Sprawled out on a blanket, a mid-September’s dusk settles over the beach. My feet dig beneath the fluffy, cool white sand while a still warm ocean froths and lapses against the shore.
The wind in your strawberry blonde hair covers your large blue eyes but I can see you smile, you beautiful pink lips coated with invisible kisses I smothered you with all Summer. You were the best thing to ever happen to me, hands down.
We met before the season officially started, introduced at a crowded party one evening along the bay. From the moment I caught glimpse of you I thought you angelic, standing out among everyone else and surely someone I could never even be seen talking to. You were so far out of my league, I thought you didn’t even notice my existence, nor did I expect you to.
As I marveled at you from a distance, my heart leapt into my throat as I watched my co-worker call you and your beautiful mother over to us. A passionately outgoing man quite older than I, if it weren’t for him I would have never had the courage to approach you.
A fake confidence washed over me and you gazed directly into my pupils when you spoke to me. You took a genuine interest in my life which was shocking because I wasn’t used to women behaving in that way towards me. There was an incredibly rare honest kindness and yet an exotic mystery about you that picturesque evening.
I was floored when you returned to me before leaving, asking me to call you and giving me your phone number. I didn’t know how to respond. The last time something like that happened I must have been a Sophomore in High School. There was nothing about me that seemed attractive that evening. I was wearing shorts and a sweatshirt, seated on-top of a picnic table with a drink, scoping out the scene, mostly watching people who all know each other mingling and laughing.
For the rest of the night I felt a joy I hadn’t experienced in years.
The next day, in the evening, I called you. I didn’t want to wait too long, since you had asked me to call. Hearing your voice again thrilled me and I asked if I could take you out to dinner.
That weekend I texted you and picked you up at your house for an 8:00 reservation at Mildred’s, a beautiful Italian restaurant on the beach. Over dinner we fell in love with each other.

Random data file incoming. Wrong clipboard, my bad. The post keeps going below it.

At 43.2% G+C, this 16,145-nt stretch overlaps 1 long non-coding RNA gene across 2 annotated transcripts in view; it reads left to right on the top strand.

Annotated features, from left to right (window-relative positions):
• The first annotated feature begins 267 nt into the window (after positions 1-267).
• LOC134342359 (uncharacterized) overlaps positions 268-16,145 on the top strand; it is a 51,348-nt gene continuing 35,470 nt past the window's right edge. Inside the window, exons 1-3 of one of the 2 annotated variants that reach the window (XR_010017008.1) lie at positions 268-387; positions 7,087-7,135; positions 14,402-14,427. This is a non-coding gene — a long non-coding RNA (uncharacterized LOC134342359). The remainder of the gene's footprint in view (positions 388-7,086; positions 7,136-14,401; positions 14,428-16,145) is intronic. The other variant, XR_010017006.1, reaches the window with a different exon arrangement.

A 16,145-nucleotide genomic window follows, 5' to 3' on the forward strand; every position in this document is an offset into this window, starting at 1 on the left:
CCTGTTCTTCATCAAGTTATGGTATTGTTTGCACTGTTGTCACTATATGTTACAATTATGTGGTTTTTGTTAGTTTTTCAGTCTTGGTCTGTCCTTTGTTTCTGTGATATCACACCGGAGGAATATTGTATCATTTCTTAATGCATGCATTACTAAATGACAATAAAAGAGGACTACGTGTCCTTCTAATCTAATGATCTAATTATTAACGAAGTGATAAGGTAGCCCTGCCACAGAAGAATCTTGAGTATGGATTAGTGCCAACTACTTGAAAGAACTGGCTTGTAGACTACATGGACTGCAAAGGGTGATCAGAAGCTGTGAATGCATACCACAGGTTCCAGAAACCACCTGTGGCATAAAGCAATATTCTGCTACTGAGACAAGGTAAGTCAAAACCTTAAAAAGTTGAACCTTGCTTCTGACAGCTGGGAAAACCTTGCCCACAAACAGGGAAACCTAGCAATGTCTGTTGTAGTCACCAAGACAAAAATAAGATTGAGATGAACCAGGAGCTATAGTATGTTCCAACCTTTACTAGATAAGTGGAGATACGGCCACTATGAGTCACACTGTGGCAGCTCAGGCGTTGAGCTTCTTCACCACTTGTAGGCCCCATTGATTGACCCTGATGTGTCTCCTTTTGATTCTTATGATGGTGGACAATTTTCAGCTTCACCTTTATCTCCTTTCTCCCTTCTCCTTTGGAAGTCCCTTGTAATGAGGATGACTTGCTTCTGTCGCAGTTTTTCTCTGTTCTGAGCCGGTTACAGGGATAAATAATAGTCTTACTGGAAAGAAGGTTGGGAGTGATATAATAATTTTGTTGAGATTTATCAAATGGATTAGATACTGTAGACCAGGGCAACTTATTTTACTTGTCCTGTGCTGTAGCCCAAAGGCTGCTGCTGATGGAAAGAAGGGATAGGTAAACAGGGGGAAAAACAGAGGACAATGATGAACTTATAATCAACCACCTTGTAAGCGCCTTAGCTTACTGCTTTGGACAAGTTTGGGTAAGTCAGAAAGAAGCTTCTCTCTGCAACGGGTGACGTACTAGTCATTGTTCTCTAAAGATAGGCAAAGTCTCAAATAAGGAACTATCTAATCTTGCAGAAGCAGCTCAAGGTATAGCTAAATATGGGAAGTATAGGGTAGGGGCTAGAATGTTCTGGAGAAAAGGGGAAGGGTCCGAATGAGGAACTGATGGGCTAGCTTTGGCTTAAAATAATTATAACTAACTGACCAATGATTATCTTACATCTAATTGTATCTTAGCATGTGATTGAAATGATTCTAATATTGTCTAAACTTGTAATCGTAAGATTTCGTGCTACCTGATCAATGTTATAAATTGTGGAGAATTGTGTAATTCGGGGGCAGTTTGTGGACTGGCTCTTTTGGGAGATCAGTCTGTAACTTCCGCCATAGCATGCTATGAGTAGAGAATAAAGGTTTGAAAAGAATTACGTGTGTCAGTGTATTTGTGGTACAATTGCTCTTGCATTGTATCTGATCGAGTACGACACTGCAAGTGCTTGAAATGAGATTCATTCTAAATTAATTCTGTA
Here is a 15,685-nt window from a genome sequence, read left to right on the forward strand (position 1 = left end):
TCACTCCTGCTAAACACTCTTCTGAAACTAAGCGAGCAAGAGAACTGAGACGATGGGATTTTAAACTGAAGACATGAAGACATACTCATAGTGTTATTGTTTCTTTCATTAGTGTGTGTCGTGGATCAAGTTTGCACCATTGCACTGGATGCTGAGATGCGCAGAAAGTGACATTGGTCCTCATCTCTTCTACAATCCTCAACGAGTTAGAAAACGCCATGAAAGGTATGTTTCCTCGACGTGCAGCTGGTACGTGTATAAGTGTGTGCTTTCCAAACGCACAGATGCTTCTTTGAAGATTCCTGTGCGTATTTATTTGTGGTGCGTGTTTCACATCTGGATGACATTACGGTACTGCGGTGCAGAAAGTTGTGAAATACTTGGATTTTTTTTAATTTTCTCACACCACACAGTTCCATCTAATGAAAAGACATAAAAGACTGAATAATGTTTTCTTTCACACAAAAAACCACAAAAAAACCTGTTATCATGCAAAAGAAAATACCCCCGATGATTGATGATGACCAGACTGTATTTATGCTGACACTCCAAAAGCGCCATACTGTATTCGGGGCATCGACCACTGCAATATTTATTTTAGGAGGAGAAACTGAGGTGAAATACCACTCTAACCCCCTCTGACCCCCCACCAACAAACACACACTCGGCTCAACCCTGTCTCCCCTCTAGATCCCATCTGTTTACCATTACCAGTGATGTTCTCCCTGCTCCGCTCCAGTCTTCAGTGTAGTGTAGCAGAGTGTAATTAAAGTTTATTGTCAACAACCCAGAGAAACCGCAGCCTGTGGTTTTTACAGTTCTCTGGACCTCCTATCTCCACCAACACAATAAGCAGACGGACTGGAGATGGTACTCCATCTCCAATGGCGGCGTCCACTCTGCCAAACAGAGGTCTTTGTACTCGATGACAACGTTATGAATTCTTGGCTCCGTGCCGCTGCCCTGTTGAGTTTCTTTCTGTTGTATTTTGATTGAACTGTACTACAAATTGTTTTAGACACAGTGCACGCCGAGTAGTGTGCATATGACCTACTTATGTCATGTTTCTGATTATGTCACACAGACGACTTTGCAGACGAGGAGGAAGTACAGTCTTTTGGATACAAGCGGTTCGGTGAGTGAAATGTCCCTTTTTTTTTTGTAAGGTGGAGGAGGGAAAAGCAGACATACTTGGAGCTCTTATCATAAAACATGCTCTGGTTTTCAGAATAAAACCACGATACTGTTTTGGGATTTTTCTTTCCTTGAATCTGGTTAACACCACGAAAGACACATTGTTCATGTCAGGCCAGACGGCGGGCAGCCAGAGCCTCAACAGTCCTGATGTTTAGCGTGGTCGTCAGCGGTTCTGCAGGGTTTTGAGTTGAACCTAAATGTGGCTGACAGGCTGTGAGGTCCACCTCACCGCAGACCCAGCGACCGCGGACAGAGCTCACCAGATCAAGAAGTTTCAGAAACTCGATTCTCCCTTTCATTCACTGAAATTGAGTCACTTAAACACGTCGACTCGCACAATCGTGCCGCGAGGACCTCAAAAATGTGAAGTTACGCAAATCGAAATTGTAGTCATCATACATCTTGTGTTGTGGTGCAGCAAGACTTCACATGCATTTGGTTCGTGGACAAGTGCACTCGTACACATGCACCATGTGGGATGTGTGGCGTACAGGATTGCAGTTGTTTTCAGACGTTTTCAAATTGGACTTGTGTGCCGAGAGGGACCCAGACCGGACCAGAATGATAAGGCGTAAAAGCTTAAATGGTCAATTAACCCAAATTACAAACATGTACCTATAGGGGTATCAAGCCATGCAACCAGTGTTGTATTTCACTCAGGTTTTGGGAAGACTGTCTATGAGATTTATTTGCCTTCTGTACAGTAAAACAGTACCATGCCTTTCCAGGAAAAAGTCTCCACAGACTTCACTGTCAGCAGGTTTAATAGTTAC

And so began an Eternal Summer that in my mind, can never fade, since it exists only there.
Days we spent on the beach, soaking up the sun, sharing stories and exchanging books. We met for coffee on your work breaks and you helped me come up with new stories to write. You loved that I loved to write fiction.
We attended events together and took pictures. You published your first story for the magazine I wrote for and helped me come up with new, vintage designs and photo-shoots, some of which you were in. You brought your special touch to my apartment, decorating where I didn’t, spending summer nights snuggling on my couch as we laughed watching Big Bang Theory and FRIENDS.
On the weekends, when the tourists invaded our quaint beach town and traffic heading onto our island was jammed for miles, we took off in the opposite direction and headed into the cities everyone else was leaving from. On various Friday and Saturday nights we would go out to dinner in Philadelphia and New York, Baltimore, Atlantic City and Washington, D.C. We always went somewhere interesting with character, living to explore and many times danced the night away. Together we strolled Central Park hand in hand and raced to the top of the Philadelphia Art Museum Steps. We kissed at the top of the Lincoln Memorial one of those fine summer nights and walked the Reflecting Pool back to the subway station.